Foundation board member Josh Denton and his wife, Susan, acted as the Pumpkinfest’s first chairs, going above and beyond to help staff members Rene’ Evans and Krista Dial throw one of the largest street parties of the year. The pair was approached in the spring to spearhead the initiative, and supported the Pumpkinfest team with creative ideas, scheduling, entertainment, sponsorships and more.

Prior to the festival the Dentons also hosted a ribbon cutting breakfast, where sponsors event organizers and city officials were thanked. The best part? Susan cooked much of the morning spread herself!

Josh, whose family hasn’t missed a Pumpkinfest in 10 years, says that the value of the free event lies in its family-centered fun.

“This festival is a wonderful opportunity to showcase historic Franklin and all that it has to offer, especially during such a beautiful time of the year,” he says. “It’s great to be able to give back to the community by offering a fantastic—and free—experience for families throughout Middle Tennessee.”

Thank you, Josh and Susan, for using your time and resources to help further the Foundation’s mission in saving the places that matter!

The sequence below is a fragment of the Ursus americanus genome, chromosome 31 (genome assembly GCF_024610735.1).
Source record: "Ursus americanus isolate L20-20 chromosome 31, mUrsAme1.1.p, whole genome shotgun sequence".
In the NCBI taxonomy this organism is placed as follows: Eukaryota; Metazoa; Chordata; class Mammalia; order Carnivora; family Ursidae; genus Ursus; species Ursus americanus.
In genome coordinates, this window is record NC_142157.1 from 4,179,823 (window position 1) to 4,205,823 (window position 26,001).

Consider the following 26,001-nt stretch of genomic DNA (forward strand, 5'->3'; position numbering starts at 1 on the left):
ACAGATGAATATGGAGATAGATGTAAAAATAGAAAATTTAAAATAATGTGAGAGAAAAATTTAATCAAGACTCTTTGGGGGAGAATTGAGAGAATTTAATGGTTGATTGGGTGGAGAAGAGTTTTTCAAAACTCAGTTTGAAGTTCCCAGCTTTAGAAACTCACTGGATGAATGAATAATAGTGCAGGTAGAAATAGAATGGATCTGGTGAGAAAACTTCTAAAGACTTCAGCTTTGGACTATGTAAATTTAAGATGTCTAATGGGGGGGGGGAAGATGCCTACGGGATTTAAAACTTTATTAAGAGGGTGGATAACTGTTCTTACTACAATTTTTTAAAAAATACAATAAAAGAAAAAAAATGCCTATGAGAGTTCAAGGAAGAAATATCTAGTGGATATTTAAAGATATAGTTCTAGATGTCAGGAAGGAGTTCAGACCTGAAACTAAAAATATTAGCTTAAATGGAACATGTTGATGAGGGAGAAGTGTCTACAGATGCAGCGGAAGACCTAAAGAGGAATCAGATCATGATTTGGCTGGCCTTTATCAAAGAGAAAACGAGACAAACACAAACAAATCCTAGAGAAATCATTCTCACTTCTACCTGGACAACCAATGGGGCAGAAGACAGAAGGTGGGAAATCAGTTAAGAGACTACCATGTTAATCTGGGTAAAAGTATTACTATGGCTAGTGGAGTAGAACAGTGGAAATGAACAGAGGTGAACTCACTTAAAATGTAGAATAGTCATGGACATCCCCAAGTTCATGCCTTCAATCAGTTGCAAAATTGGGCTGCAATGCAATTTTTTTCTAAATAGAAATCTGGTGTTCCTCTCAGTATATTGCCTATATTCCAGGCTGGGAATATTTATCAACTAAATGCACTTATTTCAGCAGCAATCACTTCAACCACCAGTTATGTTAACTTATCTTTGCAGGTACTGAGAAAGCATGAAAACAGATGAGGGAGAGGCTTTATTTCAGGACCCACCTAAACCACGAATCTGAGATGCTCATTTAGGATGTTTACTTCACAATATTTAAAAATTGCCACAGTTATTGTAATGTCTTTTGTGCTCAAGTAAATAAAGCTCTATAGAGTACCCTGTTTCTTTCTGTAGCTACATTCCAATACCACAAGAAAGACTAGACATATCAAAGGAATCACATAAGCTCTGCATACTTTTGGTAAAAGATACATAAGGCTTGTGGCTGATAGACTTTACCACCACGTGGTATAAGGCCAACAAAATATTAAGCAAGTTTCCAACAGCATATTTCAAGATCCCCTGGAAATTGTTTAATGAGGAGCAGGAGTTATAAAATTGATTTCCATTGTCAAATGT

The Dentons would like to give a big “thank you” to the 2014 Pumpkinfest sponsors: Sponsors for the 2014 Pumpkinfest include Bethel University; Gullett Sanford Robinson & Martin, Attorneys at Law; Monroe Carrel Children’s Hospital at Vanderbilt; Williamson Medical Center; Hyundai Leaf Filter; Patterson Company; The People’s Church; Children’s and Adolescent Dentistry of Franklin School of Rock; Schroder Chiropractic; Bob Parks Realty; City of Franklin; and the Downtown Franklin Association (DFA).


Harlinsdale Arena: A Dream Becoming a Reality

The vision of bringing horses back to Harlinsdale Park is one step closer to becoming reality, with the City of Franklin granting final approval to Friends of Franklin Parks to construct a multi-purpose arena on the 200-acre historic property. Pending the necessary permitting and the ongoing fundraising effort, construction is slated to begin this September!

The Park at Harlinsdale Farm, a nationally known horse breeding facility established in the 1930s just north of downtown Franklin, was purchased by the City of Franklin in 2004, placed under a permanent conservation easement in 2007, and opened to the public shortly thereafter. The new arena will accommodate various equestrian and other events that engage the public and encourage utilization of the park.

Read more about the future park and its impact here.